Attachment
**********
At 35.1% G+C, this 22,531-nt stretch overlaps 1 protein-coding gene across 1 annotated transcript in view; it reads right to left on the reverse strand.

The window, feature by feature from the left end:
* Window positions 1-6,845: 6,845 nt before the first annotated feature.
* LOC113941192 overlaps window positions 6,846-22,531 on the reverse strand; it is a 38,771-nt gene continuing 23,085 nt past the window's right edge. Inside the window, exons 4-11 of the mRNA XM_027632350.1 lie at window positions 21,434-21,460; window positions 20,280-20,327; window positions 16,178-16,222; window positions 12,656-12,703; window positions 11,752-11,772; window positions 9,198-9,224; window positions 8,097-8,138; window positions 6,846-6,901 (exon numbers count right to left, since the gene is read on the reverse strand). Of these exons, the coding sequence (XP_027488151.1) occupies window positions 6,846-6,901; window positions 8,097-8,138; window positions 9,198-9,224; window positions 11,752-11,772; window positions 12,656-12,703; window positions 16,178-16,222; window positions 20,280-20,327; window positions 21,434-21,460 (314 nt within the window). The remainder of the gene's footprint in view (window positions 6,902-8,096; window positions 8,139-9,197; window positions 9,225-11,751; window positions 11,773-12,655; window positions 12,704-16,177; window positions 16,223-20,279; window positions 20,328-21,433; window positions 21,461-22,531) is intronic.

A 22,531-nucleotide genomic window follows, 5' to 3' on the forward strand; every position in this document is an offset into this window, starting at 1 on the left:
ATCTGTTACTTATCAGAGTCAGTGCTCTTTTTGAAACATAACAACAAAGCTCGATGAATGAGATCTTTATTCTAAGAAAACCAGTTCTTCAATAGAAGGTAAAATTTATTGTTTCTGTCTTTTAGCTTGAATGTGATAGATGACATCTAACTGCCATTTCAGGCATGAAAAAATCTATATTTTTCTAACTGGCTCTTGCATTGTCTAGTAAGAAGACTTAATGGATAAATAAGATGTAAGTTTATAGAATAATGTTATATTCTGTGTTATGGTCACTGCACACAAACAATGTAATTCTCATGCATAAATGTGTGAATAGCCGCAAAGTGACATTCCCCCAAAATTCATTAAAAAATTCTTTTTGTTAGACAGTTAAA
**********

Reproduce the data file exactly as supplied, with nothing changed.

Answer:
At 35.1% G+C, this 22,531-nt stretch overlaps 1 protein-coding gene across 1 annotated transcript in view; it reads right to left on the reverse strand.

The window, feature by feature from the left end:
* Window positions 1-6,845: 6,845 nt before the first annotated feature.
* LOC113941192 overlaps window positions 6,846-22,531 on the reverse strand; it is a 38,771-nt gene continuing 23,085 nt past the window's right edge. Inside the window, exons 4-11 of the mRNA XM_027632350.1 lie at window positions 21,434-21,460; window positions 20,280-20,327; window positions 16,178-16,222; window positions 12,656-12,703; window positions 11,752-11,772; window positions 9,198-9,224; window positions 8,097-8,138; window positions 6,846-6,901 (exon numbers count right to left, since the gene is read on the reverse strand). Of these exons, the coding sequence (XP_027488151.1) occupies window positions 6,846-6,901; window positions 8,097-8,138; window positions 9,198-9,224; window positions 11,752-11,772; window positions 12,656-12,703; window positions 16,178-16,222; window positions 20,280-20,327; window positions 21,434-21,460 (314 nt within the window). The remainder of the gene's footprint in view (window positions 6,902-8,096; window positions 8,139-9,197; window positions 9,225-11,751; window positions 11,773-12,655; window positions 12,704-16,177; window positions 16,223-20,279; window positions 20,328-21,433; window positions 21,461-22,531) is intronic.

A 22,531-nucleotide genomic window follows, 5' to 3' on the forward strand; every position in this document is an offset into this window, starting at 1 on the left:
ATCTGTTACTTATCAGAGTCAGTGCTCTTTTTGAAACATAACAACAAAGCTCGATGAATGAGATCTTTATTCTAAGAAAACCAGTTCTTCAATAGAAGGTAAAATTTATTGTTTCTGTCTTTTAGCTTGAATGTGATAGATGACATCTAACTGCCATTTCAGGCATGAAAAAATCTATATTTTTCTAACTGGCTCTTGCATTGTCTAGTAAGAAGACTTAATGGATAAATAAGATGTAAGTTTATAGAATAATGTTATATTCTGTGTTATGGTCACTGCACACAAACAATGTAATTCTCATGCATAAATGTGTGAATAGCCGCAAAGTGACATTCCCCCAAAATTCATTAAAAAATTCTTTTTGTTAGACAGTTAAA